Where has fall offseason gone? | AspenTimes.com

Where has fall offseason gone?

Mark Fox/The Aspen TimesMembers of DMiesbacher OIM, a German dance band from Denver, perform traditional dance numbers Saturday for the annual Oktoberfest celebration in Snowmass Village.

The Labor Day weekends of yesteryear may have once marked the end of the summer tourist season in Aspen, but times have changed.The holiday weekend now represents just the beginning of one more month of tourism, some travel and business officials say, complete with a number of weekend events geared toward road-trippers.Nowhere is that more apparent than in Snowmass Village, where weekend activities are booming this month through the 24th. Summer may be when families come to the mountains, but when kids go back to school it’s time to market events toward empty nesters, said Susan Hamley, the town’s marketing director.Snowmass is working with the Denver Post to publicize next weekend’s 30th anniversary of the Snowmass Balloon Festival and even sending out an “e-mail blast” to an audience of AARP members. Other weekend events, including Saturday’s Oktoberfest and the Scottish-themed Highlands Games on the 24th, are good weekend events for families, said Allison Johnson, the town’s director of publicity.

“People seem excited about everything – they haven’t thought of Snowmass as a fall destination in the past,” she said. “People think of New England in the fall for the leaf-changing, but for me, the Rockies are even prettier with all the gold leaves in the mountains. That’s one of the messages we’re trying to get across.”It’s worked, according to Bill Tomcich, president of Stay Aspen-Snowmass, a local reservations agency. Last year saw a major boom in business in September.”Over all, September has been growing steadily,” he said. “Prior to September 11 in 2001 we had steady growth, but it took us two to three years to recover.”This year has not had the same level of hotel and flight bookings as 2004, but Tomcich said September visitors typically drive to town rather than fly and also make hotel reservations at the last minute. He also wonders if the recent hike in gasoline prices has changed people’s travel plans.”There’s no question that creating special events brings people to town,” he said.

Aspen Highlands is getting in on the action for the second year in a row this September, with the second Maroon Bells Festival of Color on Saturday from noon to 4 p.m. The event features live music, artists working on the village plaza and samples from restaurants in the village.Hamley said officials in Snowmass dreamt up ways to take a traditionally locals-only event, the Snowmass Balloon Festival, and turn it into an event for visitors.”The challenge is how to keep people here. One way was teaming up with the Wine & Jazz festival,” she said. “We’ve added a champagne brunch on Sunday morning and kids activities, so there’s more of a reason to stay. The [Golden Leaf] half-marathon is also that weekend – when you combine all of this, the Balloon Festival is the icing on the cake. Maybe it would push you over the fence if you were trying to decide when to come to Snowmass.”September has already gotten off to a good start, according to Debbie Braun, president of the Aspen Chamber Resort Association. Attendance was good at last weekend’s Jazz Aspen Snowmass Labor Day Festival and for the MotherLode volleyball tournament.”Next weekend is the 38th annual Ruggerfest, and we’re expecting 40 teams from around the U.S. It also attracts a lot of Front Range fans who also come to see the Snowmass Balloon Festival,” she said. “The trees will also begin to peak, and we’re a popular destination for leaf watchers all over the state.”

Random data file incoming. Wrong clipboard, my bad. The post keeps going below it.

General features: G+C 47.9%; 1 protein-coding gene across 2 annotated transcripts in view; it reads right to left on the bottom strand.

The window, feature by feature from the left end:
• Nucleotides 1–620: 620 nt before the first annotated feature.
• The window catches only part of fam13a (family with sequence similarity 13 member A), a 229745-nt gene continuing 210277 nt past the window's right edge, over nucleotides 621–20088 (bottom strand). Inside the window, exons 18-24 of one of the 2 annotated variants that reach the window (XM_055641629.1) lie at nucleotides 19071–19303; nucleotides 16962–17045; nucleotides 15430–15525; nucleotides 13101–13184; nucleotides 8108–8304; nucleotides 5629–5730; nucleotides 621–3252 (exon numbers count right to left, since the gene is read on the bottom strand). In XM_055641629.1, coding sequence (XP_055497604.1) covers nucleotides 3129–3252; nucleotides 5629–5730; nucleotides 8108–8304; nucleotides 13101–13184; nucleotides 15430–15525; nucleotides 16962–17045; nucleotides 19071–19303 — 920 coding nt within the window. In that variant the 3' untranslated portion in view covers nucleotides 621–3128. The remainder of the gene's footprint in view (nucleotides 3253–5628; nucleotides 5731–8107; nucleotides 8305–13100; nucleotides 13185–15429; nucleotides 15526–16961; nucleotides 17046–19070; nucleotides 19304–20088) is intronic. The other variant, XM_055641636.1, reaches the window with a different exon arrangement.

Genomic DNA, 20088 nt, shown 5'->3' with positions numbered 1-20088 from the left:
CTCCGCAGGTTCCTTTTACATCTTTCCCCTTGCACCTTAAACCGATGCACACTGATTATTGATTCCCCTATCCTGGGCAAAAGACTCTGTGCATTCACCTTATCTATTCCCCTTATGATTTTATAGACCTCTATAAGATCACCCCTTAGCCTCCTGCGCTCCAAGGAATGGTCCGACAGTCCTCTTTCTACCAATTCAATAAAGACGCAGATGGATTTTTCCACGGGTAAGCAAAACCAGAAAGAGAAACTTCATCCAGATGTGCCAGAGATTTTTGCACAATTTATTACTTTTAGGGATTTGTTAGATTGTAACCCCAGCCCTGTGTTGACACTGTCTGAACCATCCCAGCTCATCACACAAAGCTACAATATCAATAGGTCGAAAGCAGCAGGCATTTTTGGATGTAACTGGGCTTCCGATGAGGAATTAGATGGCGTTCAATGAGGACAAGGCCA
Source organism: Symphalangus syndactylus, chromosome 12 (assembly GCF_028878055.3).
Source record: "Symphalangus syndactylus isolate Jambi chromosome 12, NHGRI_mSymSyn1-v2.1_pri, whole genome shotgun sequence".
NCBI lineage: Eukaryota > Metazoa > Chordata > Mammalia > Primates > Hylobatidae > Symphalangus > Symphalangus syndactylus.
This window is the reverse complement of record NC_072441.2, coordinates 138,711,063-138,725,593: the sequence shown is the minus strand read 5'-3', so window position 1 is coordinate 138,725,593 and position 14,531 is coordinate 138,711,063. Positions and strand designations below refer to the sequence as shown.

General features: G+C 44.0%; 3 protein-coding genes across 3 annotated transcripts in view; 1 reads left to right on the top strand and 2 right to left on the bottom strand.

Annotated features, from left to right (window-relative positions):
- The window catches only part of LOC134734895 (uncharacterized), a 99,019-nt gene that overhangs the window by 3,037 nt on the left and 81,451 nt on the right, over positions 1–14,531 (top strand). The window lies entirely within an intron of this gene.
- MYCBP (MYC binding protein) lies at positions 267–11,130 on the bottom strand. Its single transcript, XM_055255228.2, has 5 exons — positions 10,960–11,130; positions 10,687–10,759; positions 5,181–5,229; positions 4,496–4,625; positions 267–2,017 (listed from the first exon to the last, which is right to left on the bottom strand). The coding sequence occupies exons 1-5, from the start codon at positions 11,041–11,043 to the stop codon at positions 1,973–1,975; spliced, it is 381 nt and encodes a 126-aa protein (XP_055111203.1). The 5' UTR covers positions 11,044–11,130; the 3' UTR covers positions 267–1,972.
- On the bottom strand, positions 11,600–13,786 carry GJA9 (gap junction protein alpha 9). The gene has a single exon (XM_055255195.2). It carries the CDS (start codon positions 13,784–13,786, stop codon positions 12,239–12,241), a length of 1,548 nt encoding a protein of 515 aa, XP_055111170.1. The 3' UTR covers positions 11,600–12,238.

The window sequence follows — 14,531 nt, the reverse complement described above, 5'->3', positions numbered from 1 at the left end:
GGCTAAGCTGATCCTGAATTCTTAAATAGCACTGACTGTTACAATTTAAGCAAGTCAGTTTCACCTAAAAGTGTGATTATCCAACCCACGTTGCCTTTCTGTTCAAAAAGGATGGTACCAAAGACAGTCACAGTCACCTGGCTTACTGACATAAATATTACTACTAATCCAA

She added that the trend has been toward visitors who are retirees and young couples who don’t have kids. There’s really no time for a breath between the summer crowds and the September visitors, she said.”September is not offseason anymore, and offseason is getting shorter and shorter,” Braun said. “Businesses want events in the shoulder season, and we bring them here, but some people complain about having too many people in town. It’s a double-edged sword, but it’s all about finding balance.”Naomi Havlen’s e-mail address is nhavlen@aspentimes.com

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